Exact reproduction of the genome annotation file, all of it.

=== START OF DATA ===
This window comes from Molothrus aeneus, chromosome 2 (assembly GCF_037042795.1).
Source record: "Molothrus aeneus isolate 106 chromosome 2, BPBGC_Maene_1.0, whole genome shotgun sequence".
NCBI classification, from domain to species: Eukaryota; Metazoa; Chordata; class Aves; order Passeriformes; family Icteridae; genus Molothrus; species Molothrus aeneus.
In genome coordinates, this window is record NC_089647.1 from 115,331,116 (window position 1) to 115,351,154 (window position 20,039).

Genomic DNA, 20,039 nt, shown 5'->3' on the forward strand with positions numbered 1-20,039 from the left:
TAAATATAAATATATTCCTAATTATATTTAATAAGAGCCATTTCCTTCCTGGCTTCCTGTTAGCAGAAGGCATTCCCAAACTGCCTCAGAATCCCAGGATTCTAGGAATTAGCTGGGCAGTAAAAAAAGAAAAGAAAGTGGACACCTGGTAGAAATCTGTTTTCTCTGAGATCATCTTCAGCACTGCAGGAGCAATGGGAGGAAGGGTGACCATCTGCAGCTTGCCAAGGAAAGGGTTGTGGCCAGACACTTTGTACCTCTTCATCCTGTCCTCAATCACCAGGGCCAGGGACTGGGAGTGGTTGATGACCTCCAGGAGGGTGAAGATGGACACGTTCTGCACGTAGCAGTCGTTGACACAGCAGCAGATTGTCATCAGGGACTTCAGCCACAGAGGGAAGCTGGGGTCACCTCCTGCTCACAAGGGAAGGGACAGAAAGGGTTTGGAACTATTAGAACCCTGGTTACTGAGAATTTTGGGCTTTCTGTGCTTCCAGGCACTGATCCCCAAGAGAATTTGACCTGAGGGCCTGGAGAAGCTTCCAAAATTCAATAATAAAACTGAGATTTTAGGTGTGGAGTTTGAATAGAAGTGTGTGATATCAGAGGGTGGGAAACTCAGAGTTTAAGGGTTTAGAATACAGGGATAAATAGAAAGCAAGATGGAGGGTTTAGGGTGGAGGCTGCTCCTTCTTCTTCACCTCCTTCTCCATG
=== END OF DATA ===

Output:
This window comes from Molothrus aeneus, chromosome 2 (assembly GCF_037042795.1).
Source record: "Molothrus aeneus isolate 106 chromosome 2, BPBGC_Maene_1.0, whole genome shotgun sequence".
NCBI classification, from domain to species: Eukaryota; Metazoa; Chordata; class Aves; order Passeriformes; family Icteridae; genus Molothrus; species Molothrus aeneus.
In genome coordinates, this window is record NC_089647.1 from 115,331,116 (window position 1) to 115,351,154 (window position 20,039).

Genomic DNA, 20,039 nt, shown 5'->3' on the forward strand with positions numbered 1-20,039 from the left:
TAAATATAAATATATTCCTAATTATATTTAATAAGAGCCATTTCCTTCCTGGCTTCCTGTTAGCAGAAGGCATTCCCAAACTGCCTCAGAATCCCAGGATTCTAGGAATTAGCTGGGCAGTAAAAAAAGAAAAGAAAGTGGACACCTGGTAGAAATCTGTTTTCTCTGAGATCATCTTCAGCACTGCAGGAGCAATGGGAGGAAGGGTGACCATCTGCAGCTTGCCAAGGAAAGGGTTGTGGCCAGACACTTTGTACCTCTTCATCCTGTCCTCAATCACCAGGGCCAGGGACTGGGAGTGGTTGATGACCTCCAGGAGGGTGAAGATGGACACGTTCTGCACGTAGCAGTCGTTGACACAGCAGCAGATTGTCATCAGGGACTTCAGCCACAGAGGGAAGCTGGGGTCACCTCCTGCTCACAAGGGAAGGGACAGAAAGGGTTTGGAACTATTAGAACCCTGGTTACTGAGAATTTTGGGCTTTCTGTGCTTCCAGGCACTGATCCCCAAGAGAATTTGACCTGAGGGCCTGGAGAAGCTTCCAAAATTCAATAATAAAACTGAGATTTTAGGTGTGGAGTTTGAATAGAAGTGTGTGATATCAGAGGGTGGGAAACTCAGAGTTTAAGGGTTTAGAATACAGGGATAAATAGAAAGCAAGATGGAGGGTTTAGGGTGGAGGCTGCTCCTTCTTCTTCACCTCCTTCTCCATG